LVCC: Eighth in Division Two
RLODC: Seventh in Group A
Natwest T20 Blast: Ninth in North Group
Leading LVCC run-scorer: Billy Godleman (1069 runs)
Leading LVCC wicket-taker: Mark Footitt (76 wickets)
Win % (all competitions): 28
Player of the Season
Although perhaps showing some of the inconsistencies that have plagued many of the Derbyshire players this season, Mark Footitt continues his place at the forefront of the Falcons’ pace bowling attack. His work ethic is admirable and the evidence is in the 76 wickets he took in the LVCC this season. Having declined to extend his contract, which ends at the end of next season, it remains to be seen what Footitt’s future will be.
With a fairly long playing career behind him at the age of 26, including several years of varying success with Derbyshire, this season Billy Godleman seems to have matured and become a major Derbyshire player. He stood in as captain while Madsen was injured, showing good leadership qualities; he passed 1000 runs in the Championship and made his first One-day century. He is exactly what the Falcons need to see more of.
Could’ve done better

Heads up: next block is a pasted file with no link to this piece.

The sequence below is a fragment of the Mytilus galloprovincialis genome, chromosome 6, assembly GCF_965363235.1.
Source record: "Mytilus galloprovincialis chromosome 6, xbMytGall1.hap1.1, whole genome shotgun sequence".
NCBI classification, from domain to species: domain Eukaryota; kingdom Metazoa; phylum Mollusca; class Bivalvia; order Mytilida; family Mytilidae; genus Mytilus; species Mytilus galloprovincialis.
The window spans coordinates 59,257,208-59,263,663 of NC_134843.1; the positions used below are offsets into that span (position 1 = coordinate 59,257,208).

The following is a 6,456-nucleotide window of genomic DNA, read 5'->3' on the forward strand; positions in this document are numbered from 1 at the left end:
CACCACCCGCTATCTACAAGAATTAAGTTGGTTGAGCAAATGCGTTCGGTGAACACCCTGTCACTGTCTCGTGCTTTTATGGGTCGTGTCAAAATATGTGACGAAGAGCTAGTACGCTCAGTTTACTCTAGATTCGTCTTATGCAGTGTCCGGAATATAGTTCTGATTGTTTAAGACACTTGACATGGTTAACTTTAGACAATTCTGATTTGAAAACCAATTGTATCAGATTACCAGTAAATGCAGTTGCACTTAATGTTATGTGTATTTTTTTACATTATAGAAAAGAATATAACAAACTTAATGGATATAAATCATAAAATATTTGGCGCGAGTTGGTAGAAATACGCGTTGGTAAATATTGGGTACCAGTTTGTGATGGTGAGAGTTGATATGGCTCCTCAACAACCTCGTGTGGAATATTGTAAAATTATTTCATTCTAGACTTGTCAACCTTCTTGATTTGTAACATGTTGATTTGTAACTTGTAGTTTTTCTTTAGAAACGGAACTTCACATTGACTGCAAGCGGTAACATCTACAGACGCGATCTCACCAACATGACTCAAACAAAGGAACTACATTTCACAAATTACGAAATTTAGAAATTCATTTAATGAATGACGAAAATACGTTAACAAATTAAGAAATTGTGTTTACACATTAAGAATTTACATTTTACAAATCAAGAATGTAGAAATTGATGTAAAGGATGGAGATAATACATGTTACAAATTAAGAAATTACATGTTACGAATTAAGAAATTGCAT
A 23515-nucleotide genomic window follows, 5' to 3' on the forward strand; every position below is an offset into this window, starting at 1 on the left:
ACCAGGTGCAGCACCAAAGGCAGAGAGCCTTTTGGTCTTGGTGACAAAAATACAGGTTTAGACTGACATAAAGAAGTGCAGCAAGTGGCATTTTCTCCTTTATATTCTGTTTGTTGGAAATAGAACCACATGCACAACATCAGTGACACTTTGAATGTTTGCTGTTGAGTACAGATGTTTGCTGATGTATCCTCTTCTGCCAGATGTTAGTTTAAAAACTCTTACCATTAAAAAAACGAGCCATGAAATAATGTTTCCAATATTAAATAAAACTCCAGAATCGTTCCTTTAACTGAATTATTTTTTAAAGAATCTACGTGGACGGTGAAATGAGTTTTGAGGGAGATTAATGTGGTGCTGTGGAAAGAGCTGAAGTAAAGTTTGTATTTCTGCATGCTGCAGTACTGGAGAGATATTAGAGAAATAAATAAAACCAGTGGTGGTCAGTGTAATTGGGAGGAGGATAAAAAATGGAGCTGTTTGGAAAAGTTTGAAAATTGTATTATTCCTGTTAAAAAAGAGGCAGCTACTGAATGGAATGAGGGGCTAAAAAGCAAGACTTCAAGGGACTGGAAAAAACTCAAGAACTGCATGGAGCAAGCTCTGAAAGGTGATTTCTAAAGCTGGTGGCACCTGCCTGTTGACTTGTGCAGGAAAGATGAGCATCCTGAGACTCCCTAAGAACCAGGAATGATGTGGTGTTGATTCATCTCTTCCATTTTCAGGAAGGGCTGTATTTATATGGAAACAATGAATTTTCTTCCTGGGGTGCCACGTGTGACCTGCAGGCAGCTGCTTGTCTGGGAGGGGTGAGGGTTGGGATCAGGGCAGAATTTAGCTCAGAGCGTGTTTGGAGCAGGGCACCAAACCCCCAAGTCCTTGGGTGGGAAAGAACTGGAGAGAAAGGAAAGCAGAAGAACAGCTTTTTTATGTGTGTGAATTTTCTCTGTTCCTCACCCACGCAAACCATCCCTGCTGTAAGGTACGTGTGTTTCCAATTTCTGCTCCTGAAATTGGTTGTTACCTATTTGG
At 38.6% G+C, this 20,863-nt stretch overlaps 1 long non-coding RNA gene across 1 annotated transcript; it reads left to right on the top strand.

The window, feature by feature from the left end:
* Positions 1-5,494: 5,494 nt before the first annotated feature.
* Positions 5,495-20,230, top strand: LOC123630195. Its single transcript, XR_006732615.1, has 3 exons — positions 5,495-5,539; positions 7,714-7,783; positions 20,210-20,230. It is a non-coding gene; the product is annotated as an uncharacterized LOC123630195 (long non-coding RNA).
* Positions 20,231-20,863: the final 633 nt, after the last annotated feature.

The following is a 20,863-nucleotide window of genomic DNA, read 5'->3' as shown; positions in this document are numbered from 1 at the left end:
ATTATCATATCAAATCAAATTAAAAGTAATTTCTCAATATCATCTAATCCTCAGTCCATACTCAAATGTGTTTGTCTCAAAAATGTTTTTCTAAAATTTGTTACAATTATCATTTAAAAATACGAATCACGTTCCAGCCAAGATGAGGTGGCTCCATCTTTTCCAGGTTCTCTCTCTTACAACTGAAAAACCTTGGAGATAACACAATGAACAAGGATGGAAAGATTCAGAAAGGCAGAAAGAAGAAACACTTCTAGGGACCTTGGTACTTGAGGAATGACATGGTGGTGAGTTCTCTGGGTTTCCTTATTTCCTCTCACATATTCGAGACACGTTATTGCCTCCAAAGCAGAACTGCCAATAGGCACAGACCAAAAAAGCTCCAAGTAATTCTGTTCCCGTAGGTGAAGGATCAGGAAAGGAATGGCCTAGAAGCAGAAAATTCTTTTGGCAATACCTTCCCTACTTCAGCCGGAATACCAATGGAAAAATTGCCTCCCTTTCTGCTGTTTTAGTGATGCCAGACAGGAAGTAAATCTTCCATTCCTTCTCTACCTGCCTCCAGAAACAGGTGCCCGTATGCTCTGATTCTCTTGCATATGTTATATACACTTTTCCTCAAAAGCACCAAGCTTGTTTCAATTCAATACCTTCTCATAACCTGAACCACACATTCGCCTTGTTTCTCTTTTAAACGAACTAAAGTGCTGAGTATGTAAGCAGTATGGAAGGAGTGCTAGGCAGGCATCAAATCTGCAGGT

How do you choose just one player? The whole side is dispirited and seems mentally exhausted. Wayne Madsen, generally a fantastic leader, showed fewer of his great leadership moments than usual this year; Wes Durston was excellent both as captain and player in the shorter formats, but his four day efforts left a lot to be desired and Chesney Hughes had his usual explosive moments but they were fewer and further between.
With the possible exception of Billy Godleman and Mark Footitt, everyone could’ve done better. Specifically, it’s time the young players with a season or two of experience started living up to the promise we’ve been hearing about.
Need to work on
Consistency is the word. There were pockets of positives to be found in this side, particularly in the shorter formats, but they need to be capitalised upon. Individual players gave inconsistent performances, which meant the team was unable to follow one win with another.
Before the final LVCC game, against Leicestershire at Derby, captain Wayne Madsen called for a “complete performance” from his team. That is exactly what has been missing throughout the season – complete performances. There were too many rued opportunities; too often they had to draw positives from yet another defeat. The lack of a ruthless streak cost them dearly.
Tweet of the Season
Resident Derbyshire photographer David Griffin was recognised by the Club at the end of the season.
— dgriffin photography (@dgriffinpix) September 27, 2015
It’s difficult to give too many points in this season of might-have-beens, but with a nod to some half decent performances in the shorter formats and for finally bringing out the best in Billy Godleman it’s 3/10.